Always a special place to visit at this time of the year (and any other time of course).

Paul and Sally Bartho

Mhlopeni Weekend

Report by Paul Bartho

23 to 27 September 2015

Mhlopeni Nature Reserve is located between Greytown and Muden in KZN. Mhlopeni (Place of white stones) is located in a rain shadow area of the Tugela river basin. Part of the dry valley bush veld, considered to be the most degraded veld type in KZN.  It is a Natural Heritage site.

Ancient and modern history provides a glimpse into archaeological sites, from early stone to iron age, findings, dating back to 250 000 years ago.  Holding artifacts of these eras is a truly unique experience.

The weekend outing was organised by Cheryl and John Bevan. Five people took the cottage and six of us the campsite (an additional 2 joined the campsite group later).

Once you leave the tar road the route takes you through some challenging tracks – driving over rocky outcrops, and rough ground where high clearance is preferred. Having said that there were several regular cars which made it.

The cottage is well located overlooking bush veld to the dry river bed. It is well equipped despite the lack of electricity. It can sleep 8 though the curtained partitions may be off-putting for some. One loo and shower.

The campsite was being completed as we arrived. There is a boma and one loo with shower. Here also there is no power but there was plenty of sun to keep the solar panels busy. Although there was just enough space for all of us it meant those at the far end would have had a challenge on departure – trying to get past the other campers. Fortunately we all left together.

As a Bird Sanctuary, Mhlopeni is abundant with many birds of prey, and being on the confluence of the north, south, coastal and inland species distribution limits over 230 species are recorded on their bird list.

Some of the birds photographed:

Of course other critters were seen including a gang of what I thought to be hyenas being chased by the camp dog. Butterflies need id.

Rustic walking paths provided us with vistas and sounds of the diversity of healthy dry valley bush veld.

Most mornings we followed the road and paths along the dry river bed.  with its intriguing geology.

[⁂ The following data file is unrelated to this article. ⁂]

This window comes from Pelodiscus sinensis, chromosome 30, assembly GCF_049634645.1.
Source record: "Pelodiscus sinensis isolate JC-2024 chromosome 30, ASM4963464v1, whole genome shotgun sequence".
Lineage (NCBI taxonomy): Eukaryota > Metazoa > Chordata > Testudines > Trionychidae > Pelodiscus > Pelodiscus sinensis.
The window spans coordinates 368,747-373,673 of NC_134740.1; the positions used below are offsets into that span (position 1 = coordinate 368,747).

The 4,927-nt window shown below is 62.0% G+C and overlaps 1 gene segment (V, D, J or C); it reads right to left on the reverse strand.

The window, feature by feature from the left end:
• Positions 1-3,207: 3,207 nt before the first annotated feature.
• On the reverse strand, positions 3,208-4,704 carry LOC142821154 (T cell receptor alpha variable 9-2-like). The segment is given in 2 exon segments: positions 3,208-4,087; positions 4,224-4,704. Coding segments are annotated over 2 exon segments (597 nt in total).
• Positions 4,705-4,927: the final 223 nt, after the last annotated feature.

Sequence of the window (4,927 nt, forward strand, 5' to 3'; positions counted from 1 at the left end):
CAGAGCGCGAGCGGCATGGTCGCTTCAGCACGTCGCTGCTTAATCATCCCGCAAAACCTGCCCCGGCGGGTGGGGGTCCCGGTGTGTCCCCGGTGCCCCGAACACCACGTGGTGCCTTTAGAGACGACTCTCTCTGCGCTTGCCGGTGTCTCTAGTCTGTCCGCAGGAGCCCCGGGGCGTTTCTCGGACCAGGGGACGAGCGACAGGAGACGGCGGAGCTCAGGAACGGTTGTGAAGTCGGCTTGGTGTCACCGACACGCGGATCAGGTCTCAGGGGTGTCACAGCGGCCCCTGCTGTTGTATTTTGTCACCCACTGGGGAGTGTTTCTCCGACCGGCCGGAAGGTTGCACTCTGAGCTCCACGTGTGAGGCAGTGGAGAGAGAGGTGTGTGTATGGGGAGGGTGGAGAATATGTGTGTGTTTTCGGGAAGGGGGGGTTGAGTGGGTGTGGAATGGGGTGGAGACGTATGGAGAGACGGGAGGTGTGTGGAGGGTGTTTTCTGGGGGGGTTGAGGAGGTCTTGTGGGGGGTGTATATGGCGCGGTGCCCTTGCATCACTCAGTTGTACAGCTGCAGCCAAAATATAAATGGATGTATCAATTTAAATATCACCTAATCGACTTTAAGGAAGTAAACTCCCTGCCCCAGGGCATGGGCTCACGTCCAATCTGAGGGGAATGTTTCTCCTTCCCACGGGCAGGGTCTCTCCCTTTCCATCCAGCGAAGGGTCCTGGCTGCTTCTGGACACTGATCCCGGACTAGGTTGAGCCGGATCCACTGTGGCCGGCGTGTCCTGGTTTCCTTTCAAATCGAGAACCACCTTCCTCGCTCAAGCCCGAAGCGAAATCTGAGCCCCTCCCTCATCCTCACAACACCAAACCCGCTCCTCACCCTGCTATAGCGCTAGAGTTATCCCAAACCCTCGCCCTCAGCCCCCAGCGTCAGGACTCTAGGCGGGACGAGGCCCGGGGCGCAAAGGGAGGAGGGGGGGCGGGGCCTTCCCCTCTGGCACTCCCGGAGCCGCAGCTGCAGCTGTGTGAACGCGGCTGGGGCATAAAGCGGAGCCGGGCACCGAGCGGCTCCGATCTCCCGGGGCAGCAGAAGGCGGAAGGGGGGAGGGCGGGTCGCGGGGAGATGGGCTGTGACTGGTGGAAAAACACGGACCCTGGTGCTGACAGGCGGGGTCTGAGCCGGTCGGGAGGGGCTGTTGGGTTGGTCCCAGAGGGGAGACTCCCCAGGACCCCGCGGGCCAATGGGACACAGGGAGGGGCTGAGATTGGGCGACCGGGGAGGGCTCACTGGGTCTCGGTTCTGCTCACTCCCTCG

One afternoon we visited the Mooi River which was flowing and forms part of the northern boundary of the property. This is a dead end track which several people mistakenly took on the way to the camp. It has dreadful dongas and is very narrow with steep sides to the river. Once on this track it is only possibly to turn around at the end – fortunately for those towing a trailer!

The weather was extremely hot after about 9 or 10 in the morning. By then birding was over till later in the afternoon. Most sat around a shady spot enjoying what cool breeze there was.

Much of the birding was done round the cottage and campsite. In the river bed next to the campsite there was a Schotia brachypetala in full bloom.

We took chairs and sat in the shade and watched the comings and goings of a wide variety of birds – mostly Sunbirds Amethyst (male and females) Greater Double-collared (male and females) White-bellied (male and female) but there were also Olive Bushshrike, Cape White-eyes, Green Woodhoopoes, Barbets, Weavers, Woodpeckers nearby. Birds were constantly coming and going.

One Sunbird in particular came regularly and called every time it arrived staying at the top of the tree, taking its nectar and flying off. We guess that it was possibly feeding young. The problem with this bird – if it is what we believe – it is out of range. An out of range form with photos has been submitted following our atlas card being sent in. The call of the bird was recognised as that of a Grey Sunbird and you can make your own judgement from the photos below. This was not the only place we had seen and heard the Grey Sunbird while we were there.

Altogether we compiled a bird list of 110 different species. Click here to see our list.